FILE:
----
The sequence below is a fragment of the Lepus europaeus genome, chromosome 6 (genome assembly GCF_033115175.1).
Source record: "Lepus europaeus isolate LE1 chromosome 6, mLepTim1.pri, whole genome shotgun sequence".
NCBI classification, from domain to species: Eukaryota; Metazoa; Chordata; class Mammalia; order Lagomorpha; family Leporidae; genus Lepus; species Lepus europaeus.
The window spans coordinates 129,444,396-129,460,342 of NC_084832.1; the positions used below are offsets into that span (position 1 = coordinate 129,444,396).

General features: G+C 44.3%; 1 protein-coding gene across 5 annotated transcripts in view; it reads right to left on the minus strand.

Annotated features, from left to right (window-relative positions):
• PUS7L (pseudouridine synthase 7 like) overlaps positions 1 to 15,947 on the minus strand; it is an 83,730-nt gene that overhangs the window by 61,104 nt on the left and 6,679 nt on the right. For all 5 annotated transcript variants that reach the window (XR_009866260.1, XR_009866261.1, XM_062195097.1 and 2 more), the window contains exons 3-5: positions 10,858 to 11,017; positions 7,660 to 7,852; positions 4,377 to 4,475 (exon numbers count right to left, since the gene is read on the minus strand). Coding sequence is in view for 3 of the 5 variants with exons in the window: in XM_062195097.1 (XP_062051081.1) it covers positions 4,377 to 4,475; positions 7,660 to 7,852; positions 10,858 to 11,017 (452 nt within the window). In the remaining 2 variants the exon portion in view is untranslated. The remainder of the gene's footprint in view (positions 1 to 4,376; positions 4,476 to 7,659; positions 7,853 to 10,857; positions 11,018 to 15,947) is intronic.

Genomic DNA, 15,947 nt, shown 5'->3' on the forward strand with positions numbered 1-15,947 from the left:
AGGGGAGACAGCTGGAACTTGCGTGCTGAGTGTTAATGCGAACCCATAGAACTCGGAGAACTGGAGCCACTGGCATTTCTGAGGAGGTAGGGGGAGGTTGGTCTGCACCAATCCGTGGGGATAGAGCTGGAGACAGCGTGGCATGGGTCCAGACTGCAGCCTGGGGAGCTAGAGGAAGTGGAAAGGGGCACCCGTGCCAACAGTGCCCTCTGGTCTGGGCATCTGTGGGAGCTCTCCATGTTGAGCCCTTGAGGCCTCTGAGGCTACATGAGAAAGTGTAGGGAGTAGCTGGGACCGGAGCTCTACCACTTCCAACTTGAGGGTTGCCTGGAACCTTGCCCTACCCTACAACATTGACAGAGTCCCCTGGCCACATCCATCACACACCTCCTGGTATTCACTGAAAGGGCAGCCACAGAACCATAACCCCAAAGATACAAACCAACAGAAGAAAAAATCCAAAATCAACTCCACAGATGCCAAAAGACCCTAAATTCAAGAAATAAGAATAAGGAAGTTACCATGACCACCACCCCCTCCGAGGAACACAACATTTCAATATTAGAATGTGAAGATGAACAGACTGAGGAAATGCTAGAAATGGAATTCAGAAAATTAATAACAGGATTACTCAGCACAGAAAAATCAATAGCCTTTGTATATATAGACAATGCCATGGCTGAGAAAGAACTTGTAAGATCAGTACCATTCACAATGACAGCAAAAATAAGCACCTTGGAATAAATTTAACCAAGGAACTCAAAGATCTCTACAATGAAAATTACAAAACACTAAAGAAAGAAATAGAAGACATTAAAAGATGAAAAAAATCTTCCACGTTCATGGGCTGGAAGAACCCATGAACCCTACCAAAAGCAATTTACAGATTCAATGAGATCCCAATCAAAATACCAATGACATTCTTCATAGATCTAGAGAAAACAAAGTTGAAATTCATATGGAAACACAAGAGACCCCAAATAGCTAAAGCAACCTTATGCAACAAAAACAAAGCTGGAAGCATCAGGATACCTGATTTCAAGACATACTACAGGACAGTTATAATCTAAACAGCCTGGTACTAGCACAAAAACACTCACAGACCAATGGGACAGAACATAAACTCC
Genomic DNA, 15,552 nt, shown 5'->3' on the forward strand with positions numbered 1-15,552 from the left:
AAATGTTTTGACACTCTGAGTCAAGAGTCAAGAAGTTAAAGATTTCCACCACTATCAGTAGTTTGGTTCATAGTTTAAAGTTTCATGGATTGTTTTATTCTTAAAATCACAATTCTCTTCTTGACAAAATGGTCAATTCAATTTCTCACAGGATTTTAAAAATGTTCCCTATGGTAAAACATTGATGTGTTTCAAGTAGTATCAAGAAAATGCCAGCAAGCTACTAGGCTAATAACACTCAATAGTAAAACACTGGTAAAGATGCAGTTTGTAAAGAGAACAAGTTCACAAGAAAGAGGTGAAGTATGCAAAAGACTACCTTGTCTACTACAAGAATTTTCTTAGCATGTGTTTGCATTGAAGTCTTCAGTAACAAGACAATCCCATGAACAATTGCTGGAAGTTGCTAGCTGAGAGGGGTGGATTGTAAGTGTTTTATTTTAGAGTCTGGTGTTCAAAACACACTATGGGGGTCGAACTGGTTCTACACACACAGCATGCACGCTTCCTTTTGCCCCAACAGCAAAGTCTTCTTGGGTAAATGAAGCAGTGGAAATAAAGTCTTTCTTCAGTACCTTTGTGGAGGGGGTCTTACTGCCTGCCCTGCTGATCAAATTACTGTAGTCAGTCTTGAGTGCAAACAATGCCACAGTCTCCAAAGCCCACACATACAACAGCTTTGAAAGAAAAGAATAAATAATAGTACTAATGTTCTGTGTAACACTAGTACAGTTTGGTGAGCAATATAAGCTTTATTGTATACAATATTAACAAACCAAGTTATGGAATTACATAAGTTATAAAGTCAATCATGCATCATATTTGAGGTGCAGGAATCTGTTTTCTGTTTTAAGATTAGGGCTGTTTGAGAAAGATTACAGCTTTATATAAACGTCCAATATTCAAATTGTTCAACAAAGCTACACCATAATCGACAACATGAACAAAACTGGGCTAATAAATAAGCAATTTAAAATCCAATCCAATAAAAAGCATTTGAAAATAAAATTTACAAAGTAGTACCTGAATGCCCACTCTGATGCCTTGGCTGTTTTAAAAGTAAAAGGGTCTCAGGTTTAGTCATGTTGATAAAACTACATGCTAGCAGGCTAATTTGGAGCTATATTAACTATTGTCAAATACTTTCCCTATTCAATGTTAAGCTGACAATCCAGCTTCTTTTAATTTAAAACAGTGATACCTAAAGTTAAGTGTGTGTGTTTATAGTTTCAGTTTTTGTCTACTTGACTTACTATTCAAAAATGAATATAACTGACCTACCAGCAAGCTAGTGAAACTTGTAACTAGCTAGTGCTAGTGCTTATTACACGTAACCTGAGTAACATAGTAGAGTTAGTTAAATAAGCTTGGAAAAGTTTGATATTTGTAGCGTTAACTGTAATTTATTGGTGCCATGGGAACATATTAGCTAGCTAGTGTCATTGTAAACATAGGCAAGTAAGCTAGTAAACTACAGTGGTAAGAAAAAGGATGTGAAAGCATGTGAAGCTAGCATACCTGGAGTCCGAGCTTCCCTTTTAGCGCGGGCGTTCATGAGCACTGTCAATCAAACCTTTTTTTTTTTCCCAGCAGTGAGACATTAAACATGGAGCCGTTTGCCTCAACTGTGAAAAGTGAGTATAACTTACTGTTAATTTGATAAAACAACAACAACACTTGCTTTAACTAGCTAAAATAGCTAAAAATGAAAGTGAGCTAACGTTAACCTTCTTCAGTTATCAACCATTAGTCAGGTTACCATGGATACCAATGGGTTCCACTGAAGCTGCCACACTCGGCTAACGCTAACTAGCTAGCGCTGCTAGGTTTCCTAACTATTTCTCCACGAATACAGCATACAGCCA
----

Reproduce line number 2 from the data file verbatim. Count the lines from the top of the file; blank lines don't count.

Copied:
Source record: "Lepus europaeus isolate LE1 chromosome 6, mLepTim1.pri, whole genome shotgun sequence".